“I’m worried about you, Bethany,” he begins. “I’m worried about our group and what all of this is doing to our leadership. You’re hurting our cause.”
As iron sharpens iron, so one opinion sparks the reaction of another. We argue, our angry words exploding between us in the darkness. We are shouting and crying and finally I stop cold.
“Take me home,” I demand. He doesn’t move and for a moment I’m scared that he will actually refuse me. “Take me home or I’ll walk there myself.” Finally he turns the key to start the engine again.
Once we’re home I slam the car door and don’t really speak to him again for months. It is the last time we go for a late night drive. It is the first time that I look at him and see him for the teenage boy that he is, human and imperfect and struggling to understand love and relationships and God and faith, just like I am. It is the first time I really understand that neither of us know what these things mean. It is the first time I realize that it is okay that we don’t know what these things mean. I’m beginning to wonder if our belief that we did know was what sent things up in flames in the first place.
Several months later, I break up with my boyfriend over the phone on a hot, lonely summer day when everything we had left to say to each other is gone. But this time, it’s different. I don’t hole up in my room, listening to music and crying. I don’t call up my friends to tell them what happened and repent of this ridiculous relationship yet again.
Instead, I march out to the shed behind our garage and wrangle my old, rusty bicycle from its hanging rack and pedal myself down the driveway. The sun blazes against my bare shoulders but the wind feels nice and I glide down the back roads behind my house alone, and I feel something entirely new. I think it is delight. I think it is God’s love.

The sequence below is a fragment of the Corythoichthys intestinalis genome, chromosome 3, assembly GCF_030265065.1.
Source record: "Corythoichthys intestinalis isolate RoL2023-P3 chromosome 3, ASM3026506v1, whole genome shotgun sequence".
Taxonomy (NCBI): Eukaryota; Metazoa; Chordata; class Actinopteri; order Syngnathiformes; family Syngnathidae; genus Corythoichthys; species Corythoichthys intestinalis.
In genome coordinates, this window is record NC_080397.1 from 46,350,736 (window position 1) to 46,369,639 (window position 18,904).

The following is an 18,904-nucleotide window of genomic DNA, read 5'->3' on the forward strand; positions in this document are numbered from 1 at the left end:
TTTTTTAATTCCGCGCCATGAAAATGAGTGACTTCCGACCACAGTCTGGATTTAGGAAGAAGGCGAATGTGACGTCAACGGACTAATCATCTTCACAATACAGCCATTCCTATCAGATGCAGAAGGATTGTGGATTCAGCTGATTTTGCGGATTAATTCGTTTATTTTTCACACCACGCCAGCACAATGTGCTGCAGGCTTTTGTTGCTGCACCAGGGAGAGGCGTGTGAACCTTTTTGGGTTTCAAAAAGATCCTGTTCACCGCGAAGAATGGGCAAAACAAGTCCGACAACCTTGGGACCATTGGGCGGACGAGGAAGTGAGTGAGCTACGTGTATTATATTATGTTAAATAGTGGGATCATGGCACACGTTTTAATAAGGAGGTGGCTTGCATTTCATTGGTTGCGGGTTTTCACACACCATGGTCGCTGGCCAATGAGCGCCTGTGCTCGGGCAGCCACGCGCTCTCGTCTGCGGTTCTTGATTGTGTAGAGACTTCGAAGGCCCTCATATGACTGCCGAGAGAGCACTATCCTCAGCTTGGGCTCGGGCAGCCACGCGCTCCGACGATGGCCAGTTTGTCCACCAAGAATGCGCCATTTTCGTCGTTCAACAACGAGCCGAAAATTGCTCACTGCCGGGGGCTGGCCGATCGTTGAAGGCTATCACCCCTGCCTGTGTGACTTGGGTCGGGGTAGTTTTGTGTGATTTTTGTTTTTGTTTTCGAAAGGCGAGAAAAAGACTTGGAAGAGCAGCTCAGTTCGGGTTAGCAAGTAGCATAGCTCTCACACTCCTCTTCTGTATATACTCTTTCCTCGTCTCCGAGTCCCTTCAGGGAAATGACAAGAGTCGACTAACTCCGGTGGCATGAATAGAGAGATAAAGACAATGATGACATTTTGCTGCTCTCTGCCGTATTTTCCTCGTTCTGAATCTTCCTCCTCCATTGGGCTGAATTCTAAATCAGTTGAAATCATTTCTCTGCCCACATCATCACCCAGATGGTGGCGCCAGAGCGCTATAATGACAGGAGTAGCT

I remember all of it so vividly – the missions trips and retreats and romances, the concerts and core groups, the worship sets and weekend bonfires. We had so much zeal. We had so much passion and fire for our faith that at times we were consumed by it, we raged out of control, we hurt each other deeply. Our relationships burned brightly and then faded and when the smoke was gone we wandered in the darkness, wondering where exactly we went wrong.
We didn’t understand then that “Christian” relationships don’t necessarily mean healthy or safe relationships.
We didn’t understand that our attempts to save each other’s souls were destroying our friendships.
We didn’t understand grace.
I really want to forget that girl. I really want to take this whole stack of Mead journals and all the angst and anxiety inside them and toss it in the trash. But oh, a piece of my heart is in there. The girl I was is wrapped up inside of the woman I am. So I keep them as a way of remembering that from the ashes of every burnt out belief rises grace and love and a new way of understanding God.
This post is written in conjunction with the When We Were On Fire Syncroblog for Addie Zierman. I have been following Addie’s blog for a couple of years now and she’s one of my favorite writers. Her book, When We Were On Fire: A Memoir of Consuming Faith, Tangled Love, and Starting Over, just came out this week and I can’t wait to finally get it in the mail in the next couple of days. I haven’t even read it yet, but I can tell you with confidence : Go buy it NOW. You won’t regret it!